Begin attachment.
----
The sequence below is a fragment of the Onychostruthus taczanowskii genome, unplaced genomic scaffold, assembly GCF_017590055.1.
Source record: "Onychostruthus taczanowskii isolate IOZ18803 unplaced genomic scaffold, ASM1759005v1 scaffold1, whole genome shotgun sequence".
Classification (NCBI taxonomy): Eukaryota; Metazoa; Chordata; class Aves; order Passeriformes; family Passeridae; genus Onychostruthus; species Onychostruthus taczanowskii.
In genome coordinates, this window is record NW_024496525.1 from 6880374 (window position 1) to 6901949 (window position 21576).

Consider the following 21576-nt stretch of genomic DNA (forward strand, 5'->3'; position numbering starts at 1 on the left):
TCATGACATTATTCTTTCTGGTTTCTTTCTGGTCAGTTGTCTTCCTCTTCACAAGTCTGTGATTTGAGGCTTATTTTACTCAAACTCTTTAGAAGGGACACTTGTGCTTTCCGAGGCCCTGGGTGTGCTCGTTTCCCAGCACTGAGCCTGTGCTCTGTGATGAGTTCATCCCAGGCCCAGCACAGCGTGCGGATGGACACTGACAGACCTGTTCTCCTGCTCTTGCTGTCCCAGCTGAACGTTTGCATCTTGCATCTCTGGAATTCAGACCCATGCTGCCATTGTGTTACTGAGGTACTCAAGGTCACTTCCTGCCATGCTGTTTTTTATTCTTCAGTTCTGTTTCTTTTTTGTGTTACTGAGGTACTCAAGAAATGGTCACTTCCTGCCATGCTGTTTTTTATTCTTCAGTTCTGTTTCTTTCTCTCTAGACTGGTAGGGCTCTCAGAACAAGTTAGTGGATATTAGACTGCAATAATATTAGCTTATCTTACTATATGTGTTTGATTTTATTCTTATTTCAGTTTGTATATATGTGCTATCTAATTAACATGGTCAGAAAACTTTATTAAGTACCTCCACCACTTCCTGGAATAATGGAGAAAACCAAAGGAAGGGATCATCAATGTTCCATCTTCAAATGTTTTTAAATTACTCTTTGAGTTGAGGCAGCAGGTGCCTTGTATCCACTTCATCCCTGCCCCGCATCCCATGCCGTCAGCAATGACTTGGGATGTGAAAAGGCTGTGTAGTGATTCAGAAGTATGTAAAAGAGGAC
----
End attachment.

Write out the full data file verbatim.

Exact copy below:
The sequence below is a fragment of the Onychostruthus taczanowskii genome, unplaced genomic scaffold, assembly GCF_017590055.1.
Source record: "Onychostruthus taczanowskii isolate IOZ18803 unplaced genomic scaffold, ASM1759005v1 scaffold1, whole genome shotgun sequence".
Classification (NCBI taxonomy): Eukaryota; Metazoa; Chordata; class Aves; order Passeriformes; family Passeridae; genus Onychostruthus; species Onychostruthus taczanowskii.
In genome coordinates, this window is record NW_024496525.1 from 6880374 (window position 1) to 6901949 (window position 21576).

Consider the following 21576-nt stretch of genomic DNA (forward strand, 5'->3'; position numbering starts at 1 on the left):
TCATGACATTATTCTTTCTGGTTTCTTTCTGGTCAGTTGTCTTCCTCTTCACAAGTCTGTGATTTGAGGCTTATTTTACTCAAACTCTTTAGAAGGGACACTTGTGCTTTCCGAGGCCCTGGGTGTGCTCGTTTCCCAGCACTGAGCCTGTGCTCTGTGATGAGTTCATCCCAGGCCCAGCACAGCGTGCGGATGGACACTGACAGACCTGTTCTCCTGCTCTTGCTGTCCCAGCTGAACGTTTGCATCTTGCATCTCTGGAATTCAGACCCATGCTGCCATTGTGTTACTGAGGTACTCAAGGTCACTTCCTGCCATGCTGTTTTTTATTCTTCAGTTCTGTTTCTTTTTTGTGTTACTGAGGTACTCAAGAAATGGTCACTTCCTGCCATGCTGTTTTTTATTCTTCAGTTCTGTTTCTTTCTCTCTAGACTGGTAGGGCTCTCAGAACAAGTTAGTGGATATTAGACTGCAATAATATTAGCTTATCTTACTATATGTGTTTGATTTTATTCTTATTTCAGTTTGTATATATGTGCTATCTAATTAACATGGTCAGAAAACTTTATTAAGTACCTCCACCACTTCCTGGAATAATGGAGAAAACCAAAGGAAGGGATCATCAATGTTCCATCTTCAAATGTTTTTAAATTACTCTTTGAGTTGAGGCAGCAGGTGCCTTGTATCCACTTCATCCCTGCCCCGCATCCCATGCCGTCAGCAATGACTTGGGATGTGAAAAGGCTGTGTAGTGATTCAGAAGTATGTAAAAGAGGAC